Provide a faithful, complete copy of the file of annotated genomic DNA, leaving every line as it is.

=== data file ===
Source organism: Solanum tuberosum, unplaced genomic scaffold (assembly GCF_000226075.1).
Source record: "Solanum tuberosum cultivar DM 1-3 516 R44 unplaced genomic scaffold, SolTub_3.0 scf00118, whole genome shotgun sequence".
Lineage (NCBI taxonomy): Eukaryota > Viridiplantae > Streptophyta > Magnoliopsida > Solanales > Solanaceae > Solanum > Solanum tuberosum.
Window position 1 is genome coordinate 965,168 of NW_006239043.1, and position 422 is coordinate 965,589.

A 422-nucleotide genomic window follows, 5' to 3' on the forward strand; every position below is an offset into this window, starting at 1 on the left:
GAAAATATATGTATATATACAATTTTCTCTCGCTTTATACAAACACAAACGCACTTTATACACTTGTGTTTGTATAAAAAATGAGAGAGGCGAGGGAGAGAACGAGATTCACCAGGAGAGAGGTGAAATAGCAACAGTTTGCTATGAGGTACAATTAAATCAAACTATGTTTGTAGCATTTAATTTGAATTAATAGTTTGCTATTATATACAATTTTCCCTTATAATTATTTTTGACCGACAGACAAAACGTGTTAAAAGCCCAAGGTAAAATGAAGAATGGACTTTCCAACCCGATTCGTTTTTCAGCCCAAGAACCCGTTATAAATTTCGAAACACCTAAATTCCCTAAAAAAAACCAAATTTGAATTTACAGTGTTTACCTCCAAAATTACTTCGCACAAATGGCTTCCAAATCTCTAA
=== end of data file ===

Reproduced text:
Source organism: Solanum tuberosum, unplaced genomic scaffold (assembly GCF_000226075.1).
Source record: "Solanum tuberosum cultivar DM 1-3 516 R44 unplaced genomic scaffold, SolTub_3.0 scf00118, whole genome shotgun sequence".
Lineage (NCBI taxonomy): Eukaryota > Viridiplantae > Streptophyta > Magnoliopsida > Solanales > Solanaceae > Solanum > Solanum tuberosum.
Window position 1 is genome coordinate 965,168 of NW_006239043.1, and position 422 is coordinate 965,589.

A 422-nucleotide genomic window follows, 5' to 3' on the forward strand; every position below is an offset into this window, starting at 1 on the left:
GAAAATATATGTATATATACAATTTTCTCTCGCTTTATACAAACACAAACGCACTTTATACACTTGTGTTTGTATAAAAAATGAGAGAGGCGAGGGAGAGAACGAGATTCACCAGGAGAGAGGTGAAATAGCAACAGTTTGCTATGAGGTACAATTAAATCAAACTATGTTTGTAGCATTTAATTTGAATTAATAGTTTGCTATTATATACAATTTTCCCTTATAATTATTTTTGACCGACAGACAAAACGTGTTAAAAGCCCAAGGTAAAATGAAGAATGGACTTTCCAACCCGATTCGTTTTTCAGCCCAAGAACCCGTTATAAATTTCGAAACACCTAAATTCCCTAAAAAAAACCAAATTTGAATTTACAGTGTTTACCTCCAAAATTACTTCGCACAAATGGCTTCCAAATCTCTAA